Cerveceria Havemeyer Represents the Middle of This City’s Polarized Mexican Offerings


In our frenetic metropolis, the taco evolves at the far ends of a dialectic, either highbrow with pinkies raised or street-level sloppy. But between the white tablecloths and the back-door bodegas is Felipe Mendez’s Brooklyn-based empire–the perennially popular La Superior; the chandelier-studded but somewhat undiscovered Cantina Royal; and the newish Cerveceria Havermeyer (149 Havemeyer Street, Brooklyn, 718-599-5799), al modish and gritty, where proletariat cuisine combines with aloof elegance.

The cerveceria, a beer-hall with long communal tables and dim Edison bulb lighting, has half a dozen beers on offer in the bottle ($5) and none on tap. Like his other establishments, Mendez fills his restaurants with ex-pats, Chilango staff, and bi-lingual patrons, so you can expect a lot of beautiful tattoos inked in Spanish. And like most kitchens of New York City, the cooking is done by Mexicans; here, that’s respectfully considered an asset.

The taco offerings (most $3) overlap with the La Superior menu, but there’s an additional crumbly chorizo con papas taco and a fish taco marinated in orange and achiote, served with xnipek sauce (or “dog’s nose” salsa), a mince of habaneros that will ignite the sinuses. The taco villamelon sports chorizo and carne asada, as well as fried pork skin ground to a powder and sprinkled on top, with a crowning slice of ripe avocado. It’s a complex and satisfying bite that usually prompts a re-order. And though the menu ambles towards beer-friendly snacks, there’s still a seared duck breast with pomegranate sauce and enchiladas for those who demand a knife and fork.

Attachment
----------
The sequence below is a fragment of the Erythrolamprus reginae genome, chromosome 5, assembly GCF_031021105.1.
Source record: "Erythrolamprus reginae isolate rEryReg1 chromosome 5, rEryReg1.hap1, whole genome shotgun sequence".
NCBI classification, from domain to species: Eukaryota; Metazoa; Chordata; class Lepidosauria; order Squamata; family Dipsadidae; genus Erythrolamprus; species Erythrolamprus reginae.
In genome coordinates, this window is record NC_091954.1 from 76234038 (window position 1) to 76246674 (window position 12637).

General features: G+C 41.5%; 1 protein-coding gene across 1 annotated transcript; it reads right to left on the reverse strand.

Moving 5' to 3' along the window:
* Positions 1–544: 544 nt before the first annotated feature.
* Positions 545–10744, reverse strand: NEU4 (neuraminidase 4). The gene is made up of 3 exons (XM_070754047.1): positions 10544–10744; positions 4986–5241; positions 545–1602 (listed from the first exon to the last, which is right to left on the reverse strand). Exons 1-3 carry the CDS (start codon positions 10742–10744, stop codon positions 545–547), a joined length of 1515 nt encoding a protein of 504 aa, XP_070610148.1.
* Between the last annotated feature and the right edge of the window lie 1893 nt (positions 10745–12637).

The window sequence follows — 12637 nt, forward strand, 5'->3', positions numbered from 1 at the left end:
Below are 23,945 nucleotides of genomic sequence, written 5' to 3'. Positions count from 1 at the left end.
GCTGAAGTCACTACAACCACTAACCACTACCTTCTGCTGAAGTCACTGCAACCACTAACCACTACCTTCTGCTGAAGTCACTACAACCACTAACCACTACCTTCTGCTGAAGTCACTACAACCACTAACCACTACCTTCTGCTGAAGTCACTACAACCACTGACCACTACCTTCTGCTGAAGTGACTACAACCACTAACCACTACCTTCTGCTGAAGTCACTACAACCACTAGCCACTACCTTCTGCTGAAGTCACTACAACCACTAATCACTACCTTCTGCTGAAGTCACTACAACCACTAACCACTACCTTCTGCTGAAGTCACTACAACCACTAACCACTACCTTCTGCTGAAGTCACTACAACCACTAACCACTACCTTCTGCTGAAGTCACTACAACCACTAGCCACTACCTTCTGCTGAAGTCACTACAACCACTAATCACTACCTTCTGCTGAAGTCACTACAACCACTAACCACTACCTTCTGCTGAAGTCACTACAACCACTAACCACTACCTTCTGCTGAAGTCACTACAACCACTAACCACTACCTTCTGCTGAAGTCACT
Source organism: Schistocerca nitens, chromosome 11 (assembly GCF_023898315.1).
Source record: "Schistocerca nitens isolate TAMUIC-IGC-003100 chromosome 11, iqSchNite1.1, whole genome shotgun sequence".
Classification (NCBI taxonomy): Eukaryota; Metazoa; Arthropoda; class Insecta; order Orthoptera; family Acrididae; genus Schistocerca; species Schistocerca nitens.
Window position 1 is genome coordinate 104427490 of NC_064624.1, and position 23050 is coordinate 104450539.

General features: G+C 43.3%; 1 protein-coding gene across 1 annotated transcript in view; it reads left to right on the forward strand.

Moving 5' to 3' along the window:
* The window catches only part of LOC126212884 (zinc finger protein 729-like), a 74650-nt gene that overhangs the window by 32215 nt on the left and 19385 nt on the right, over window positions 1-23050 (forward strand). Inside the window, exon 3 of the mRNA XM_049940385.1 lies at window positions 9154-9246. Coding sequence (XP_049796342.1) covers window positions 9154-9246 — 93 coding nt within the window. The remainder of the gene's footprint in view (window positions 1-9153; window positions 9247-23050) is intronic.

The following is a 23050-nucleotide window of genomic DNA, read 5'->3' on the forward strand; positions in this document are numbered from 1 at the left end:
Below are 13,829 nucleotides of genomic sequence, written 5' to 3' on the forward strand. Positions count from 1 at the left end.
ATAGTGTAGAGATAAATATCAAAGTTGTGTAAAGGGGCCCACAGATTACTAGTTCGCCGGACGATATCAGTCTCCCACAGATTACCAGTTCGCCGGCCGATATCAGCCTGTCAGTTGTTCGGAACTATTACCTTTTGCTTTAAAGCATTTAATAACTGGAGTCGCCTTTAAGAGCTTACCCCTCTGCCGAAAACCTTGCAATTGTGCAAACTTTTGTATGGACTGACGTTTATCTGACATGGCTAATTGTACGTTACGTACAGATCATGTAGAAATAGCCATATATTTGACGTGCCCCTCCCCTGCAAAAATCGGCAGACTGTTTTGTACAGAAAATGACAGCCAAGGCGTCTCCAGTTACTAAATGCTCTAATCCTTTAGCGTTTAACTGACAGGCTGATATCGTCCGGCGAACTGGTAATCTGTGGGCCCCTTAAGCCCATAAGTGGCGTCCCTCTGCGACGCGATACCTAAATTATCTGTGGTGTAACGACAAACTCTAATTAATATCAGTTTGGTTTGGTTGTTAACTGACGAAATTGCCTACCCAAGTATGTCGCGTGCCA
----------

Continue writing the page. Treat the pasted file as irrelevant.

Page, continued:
A good freebie on the next page.

Volcanes are toasted dried tortillas ($7) un-fried tostadas layered with cheese, grilled meats, and salsas. The best versions sit on the griddle until the cheese has melted directly onto the hot iron, toasting into a tuile-like crisp. Here the cheese is mixed with a plop of shredded chicken tinga, sticky as BBQ sauce, then annealed to the tortilla base. No need for the sauce on the side. The chicharrones de harina, the nostalgic Mexican equivalent of Cheez-Doodles that are given out before every meal are a kind freebie. Splashed with Valentina hot sauce, piled into a paper-lined basket, with a halved lime to squeeze over the top it’s a spicy, gimcrack snack that very well may be a cerveza’s soulmate.

La Cerveceria
149 Havemeyer St.
Williamsburg, Brooklyn 11211


Archive Highlights